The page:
Marc-Etienne M.Léveillé

Back to the list of Speakers and Sessions

Marc-Etienne M.Léveillé ,

Marc-Etienne is a malware researcher at ESET since 2012. He specializes in malware attacking unusual platforms, whether it’s fruity hardware or software from south pole birds. Marc-Etienne focused his research on the reverse engineering of server-side malware to discover their inner working and operation strategy. His research led to the publication of the Operation Windigo white paper that won Virus Bulletin’s Péter Szőr Award for best research paper in 2014. He presented at multiple conferences including RSAC, FIRST, 44con, CARO and Linuxcon Europe. When he’s not one of the organizer, he loves participating in CTF competitions like a partying gentleman. Outside the cyberspace, Marc-Etienne plays the clarinet and read comics.

Marc-Etienne est chercheur en logiciels malveillants chez ESET depuis 2012. Il se spécialise dans les logiciels qui ciblent les plateformes inhabituelles, comme les ordinateurs avec des pommes ou des pingouins. Durant les dernières années, Marc-Etienne s'est concentré sur la rétro-ingénierie de logiciels malveillants s'attaquant aux serveurs, à la fois pour comprendre leurs fonctionnements et comment ils sont utilisés. Ses recherches ont mené à la publication du rapport Operation Windigo qui s'est mérité le prix Péter Szőr Award à Virus Bulletin pour meilleur rapport de recherche en 2014. Il a présenté à de multiples conférences incluant RSAC, FIRST, 44con, CARO Workshop et Linuxcon Europe. Quand il n'est pas dans le comité organisateur, il aime participer à des compétitions de sécurité (CTF) comme un gentilhomme en fête. En dehors du cyberespace, Marc-Etienne joue de la clarinette et lit des bandes dessineés.

Talk: Ebury, 10 years in: The evolution of a sophisticated Linux server threat

Talks will be streamed on YouTube and Twitch for free.

In 2014, we published a paper about Operation Windigo, where we described a cluster of server-side threats fuelled by Ebury, a backdoor and credential stealer injected into the OpenSSH server and client of compromised servers. That report shed light on web traffic redirections, delivery of Windows malware, and spam campaigns, all using Ebury-compromised servers.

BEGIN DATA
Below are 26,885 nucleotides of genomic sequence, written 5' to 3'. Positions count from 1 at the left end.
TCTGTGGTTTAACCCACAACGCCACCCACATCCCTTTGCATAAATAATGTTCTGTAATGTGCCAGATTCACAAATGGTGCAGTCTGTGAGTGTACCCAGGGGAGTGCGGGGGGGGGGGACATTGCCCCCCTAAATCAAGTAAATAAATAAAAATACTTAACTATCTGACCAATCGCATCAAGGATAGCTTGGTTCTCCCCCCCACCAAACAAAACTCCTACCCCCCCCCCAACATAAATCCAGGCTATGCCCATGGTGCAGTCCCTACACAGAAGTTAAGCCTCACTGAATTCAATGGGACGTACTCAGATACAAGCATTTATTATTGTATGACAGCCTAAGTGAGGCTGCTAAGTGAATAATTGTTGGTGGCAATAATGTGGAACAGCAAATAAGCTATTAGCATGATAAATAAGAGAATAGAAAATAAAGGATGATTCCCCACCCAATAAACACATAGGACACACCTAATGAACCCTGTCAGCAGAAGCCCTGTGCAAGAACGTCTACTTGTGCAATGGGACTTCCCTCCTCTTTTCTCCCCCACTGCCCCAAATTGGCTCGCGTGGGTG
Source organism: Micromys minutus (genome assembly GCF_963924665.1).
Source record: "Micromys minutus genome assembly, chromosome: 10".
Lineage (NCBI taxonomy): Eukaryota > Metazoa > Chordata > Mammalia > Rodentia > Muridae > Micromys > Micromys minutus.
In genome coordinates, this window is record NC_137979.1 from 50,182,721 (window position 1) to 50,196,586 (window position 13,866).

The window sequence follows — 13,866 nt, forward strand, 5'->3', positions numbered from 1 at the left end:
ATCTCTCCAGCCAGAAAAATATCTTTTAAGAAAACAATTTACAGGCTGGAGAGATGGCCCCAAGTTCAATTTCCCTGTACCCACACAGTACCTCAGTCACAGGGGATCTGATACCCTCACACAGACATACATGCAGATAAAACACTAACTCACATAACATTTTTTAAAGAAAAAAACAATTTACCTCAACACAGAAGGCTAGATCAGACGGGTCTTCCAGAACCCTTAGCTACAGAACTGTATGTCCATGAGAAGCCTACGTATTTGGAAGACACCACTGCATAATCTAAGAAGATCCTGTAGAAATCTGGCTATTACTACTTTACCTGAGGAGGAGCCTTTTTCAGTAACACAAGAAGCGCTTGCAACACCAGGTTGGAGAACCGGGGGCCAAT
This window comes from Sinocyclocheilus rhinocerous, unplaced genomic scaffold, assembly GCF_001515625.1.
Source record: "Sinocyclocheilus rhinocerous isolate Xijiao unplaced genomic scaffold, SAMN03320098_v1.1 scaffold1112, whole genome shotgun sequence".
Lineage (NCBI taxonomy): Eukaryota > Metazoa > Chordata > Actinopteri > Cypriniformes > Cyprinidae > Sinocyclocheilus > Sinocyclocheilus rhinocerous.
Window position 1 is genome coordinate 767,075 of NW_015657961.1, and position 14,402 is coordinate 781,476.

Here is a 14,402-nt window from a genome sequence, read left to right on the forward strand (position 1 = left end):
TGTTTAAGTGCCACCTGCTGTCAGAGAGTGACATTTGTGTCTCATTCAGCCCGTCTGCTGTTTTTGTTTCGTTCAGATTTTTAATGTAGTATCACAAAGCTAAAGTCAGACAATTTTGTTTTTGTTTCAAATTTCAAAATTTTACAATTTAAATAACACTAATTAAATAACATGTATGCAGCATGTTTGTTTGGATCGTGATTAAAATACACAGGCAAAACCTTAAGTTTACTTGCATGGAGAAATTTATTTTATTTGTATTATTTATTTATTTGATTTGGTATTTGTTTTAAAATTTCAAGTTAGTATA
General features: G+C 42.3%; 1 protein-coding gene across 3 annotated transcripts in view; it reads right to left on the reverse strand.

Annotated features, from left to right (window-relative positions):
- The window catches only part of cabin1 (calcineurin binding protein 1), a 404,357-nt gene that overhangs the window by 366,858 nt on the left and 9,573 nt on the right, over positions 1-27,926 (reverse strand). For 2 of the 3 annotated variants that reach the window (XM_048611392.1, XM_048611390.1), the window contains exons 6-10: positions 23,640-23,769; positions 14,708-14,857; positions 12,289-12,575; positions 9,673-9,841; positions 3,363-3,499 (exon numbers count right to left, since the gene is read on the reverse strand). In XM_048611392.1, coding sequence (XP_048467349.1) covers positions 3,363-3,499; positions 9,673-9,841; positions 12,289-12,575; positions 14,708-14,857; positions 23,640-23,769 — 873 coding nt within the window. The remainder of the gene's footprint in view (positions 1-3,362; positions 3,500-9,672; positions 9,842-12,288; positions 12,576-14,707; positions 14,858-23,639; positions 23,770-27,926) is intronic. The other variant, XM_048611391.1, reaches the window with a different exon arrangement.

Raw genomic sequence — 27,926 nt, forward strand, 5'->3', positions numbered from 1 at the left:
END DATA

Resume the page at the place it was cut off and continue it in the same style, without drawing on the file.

After the arrest and extradition of one of the perpetrators in 2015, some of the monetization activities temporarily stopped, but not all of the botnet’s activities. Ebury continued to be updated and deployed to tens of thousands of servers each year, to reach a cumulative total of nearly 400,000 victims since 2009, the first year Ebury was seen. Moreover, we have discovered its operators have added more tools to their arsenal, such as Apache modules to exfiltrate HTTP requests or proxy traffic, Linux kernel modules to perform traffic redirections, and modified Netfilter tools to inject and hide firewall rules.

For this investigation we set up honeypots to collect Ebury samples and understand deployment tactics, and partnered with law enforcement. This gave us unique visibility into the perpetrators’ activities, which expanded to include cryptocurrency theft and possibly exfiltration of credit card details. We now have a better understanding of how they expand their botnet not only by stealing credentials, but also by actively trying to compromise the hosting provider’s infrastructure to deploy malware on all of the providers’ customer-rented servers. In some cases, this resulted in the compromise of tens of thousands of servers, hosting millions of domains.

The latest update to Ebury, versioned 1.8.2, was first seen in January 2024. In the past years, clever userland rootkit functionalities were added to Ebury, which make its detection a lot more difficult than before. From a system administrator’s perspective, not only is the malware file absent, but none of the resources it uses – such as processes, sockets, and mapped memory – are listed when inspecting the system.

This presentation not only reveals the latest toolset of the Ebury gang, but also discusses detection techniques to protect against some of the trickiest Linux threats. Some techniques are specific to Ebury, but most apply to the detection of any userland rootkit.